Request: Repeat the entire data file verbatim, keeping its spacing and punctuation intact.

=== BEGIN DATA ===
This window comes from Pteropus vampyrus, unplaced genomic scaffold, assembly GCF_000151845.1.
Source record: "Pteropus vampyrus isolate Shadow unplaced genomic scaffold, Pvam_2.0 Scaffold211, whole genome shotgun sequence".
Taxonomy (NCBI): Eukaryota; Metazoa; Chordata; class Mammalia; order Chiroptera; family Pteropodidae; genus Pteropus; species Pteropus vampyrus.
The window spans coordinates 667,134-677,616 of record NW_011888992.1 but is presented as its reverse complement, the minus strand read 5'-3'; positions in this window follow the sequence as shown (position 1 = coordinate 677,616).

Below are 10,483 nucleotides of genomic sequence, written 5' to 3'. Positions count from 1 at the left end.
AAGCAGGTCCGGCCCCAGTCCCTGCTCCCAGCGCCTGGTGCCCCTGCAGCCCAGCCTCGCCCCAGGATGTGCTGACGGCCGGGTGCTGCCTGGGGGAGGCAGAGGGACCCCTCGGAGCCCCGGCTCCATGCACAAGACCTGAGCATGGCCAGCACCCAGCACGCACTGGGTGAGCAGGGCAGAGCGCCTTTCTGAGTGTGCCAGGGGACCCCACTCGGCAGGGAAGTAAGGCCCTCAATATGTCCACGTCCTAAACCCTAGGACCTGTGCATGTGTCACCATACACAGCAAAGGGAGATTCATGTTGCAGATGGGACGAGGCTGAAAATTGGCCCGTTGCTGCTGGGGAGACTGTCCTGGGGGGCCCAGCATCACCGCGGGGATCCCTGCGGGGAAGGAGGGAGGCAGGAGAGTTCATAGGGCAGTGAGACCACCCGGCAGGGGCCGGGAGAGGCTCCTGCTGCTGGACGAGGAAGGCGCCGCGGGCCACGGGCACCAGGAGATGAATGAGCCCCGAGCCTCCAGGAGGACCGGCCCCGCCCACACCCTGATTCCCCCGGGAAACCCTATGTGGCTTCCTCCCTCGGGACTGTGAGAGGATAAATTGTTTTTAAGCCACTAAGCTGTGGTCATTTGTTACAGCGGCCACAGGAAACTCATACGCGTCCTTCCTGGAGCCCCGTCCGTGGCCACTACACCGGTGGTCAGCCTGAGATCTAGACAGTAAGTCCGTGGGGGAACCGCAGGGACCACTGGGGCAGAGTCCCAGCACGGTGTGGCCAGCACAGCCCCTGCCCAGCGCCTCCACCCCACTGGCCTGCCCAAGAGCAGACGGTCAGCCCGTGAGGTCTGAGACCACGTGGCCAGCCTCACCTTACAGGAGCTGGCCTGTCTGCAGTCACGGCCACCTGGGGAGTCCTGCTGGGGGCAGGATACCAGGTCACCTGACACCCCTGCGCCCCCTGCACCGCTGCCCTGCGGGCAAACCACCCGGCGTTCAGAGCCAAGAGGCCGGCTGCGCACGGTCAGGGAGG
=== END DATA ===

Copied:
This window comes from Pteropus vampyrus, unplaced genomic scaffold, assembly GCF_000151845.1.
Source record: "Pteropus vampyrus isolate Shadow unplaced genomic scaffold, Pvam_2.0 Scaffold211, whole genome shotgun sequence".
Taxonomy (NCBI): Eukaryota; Metazoa; Chordata; class Mammalia; order Chiroptera; family Pteropodidae; genus Pteropus; species Pteropus vampyrus.
The window spans coordinates 667,134-677,616 of record NW_011888992.1 but is presented as its reverse complement, the minus strand read 5'-3'; positions in this window follow the sequence as shown (position 1 = coordinate 677,616).

Below are 10,483 nucleotides of genomic sequence, written 5' to 3'. Positions count from 1 at the left end.
AAGCAGGTCCGGCCCCAGTCCCTGCTCCCAGCGCCTGGTGCCCCTGCAGCCCAGCCTCGCCCCAGGATGTGCTGACGGCCGGGTGCTGCCTGGGGGAGGCAGAGGGACCCCTCGGAGCCCCGGCTCCATGCACAAGACCTGAGCATGGCCAGCACCCAGCACGCACTGGGTGAGCAGGGCAGAGCGCCTTTCTGAGTGTGCCAGGGGACCCCACTCGGCAGGGAAGTAAGGCCCTCAATATGTCCACGTCCTAAACCCTAGGACCTGTGCATGTGTCACCATACACAGCAAAGGGAGATTCATGTTGCAGATGGGACGAGGCTGAAAATTGGCCCGTTGCTGCTGGGGAGACTGTCCTGGGGGGCCCAGCATCACCGCGGGGATCCCTGCGGGGAAGGAGGGAGGCAGGAGAGTTCATAGGGCAGTGAGACCACCCGGCAGGGGCCGGGAGAGGCTCCTGCTGCTGGACGAGGAAGGCGCCGCGGGCCACGGGCACCAGGAGATGAATGAGCCCCGAGCCTCCAGGAGGACCGGCCCCGCCCACACCCTGATTCCCCCGGGAAACCCTATGTGGCTTCCTCCCTCGGGACTGTGAGAGGATAAATTGTTTTTAAGCCACTAAGCTGTGGTCATTTGTTACAGCGGCCACAGGAAACTCATACGCGTCCTTCCTGGAGCCCCGTCCGTGGCCACTACACCGGTGGTCAGCCTGAGATCTAGACAGTAAGTCCGTGGGGGAACCGCAGGGACCACTGGGGCAGAGTCCCAGCACGGTGTGGCCAGCACAGCCCCTGCCCAGCGCCTCCACCCCACTGGCCTGCCCAAGAGCAGACGGTCAGCCCGTGAGGTCTGAGACCACGTGGCCAGCCTCACCTTACAGGAGCTGGCCTGTCTGCAGTCACGGCCACCTGGGGAGTCCTGCTGGGGGCAGGATACCAGGTCACCTGACACCCCTGCGCCCCCTGCACCGCTGCCCTGCGGGCAAACCACCCGGCGTTCAGAGCCAAGAGGCCGGCTGCGCACGGTCAGGGAGG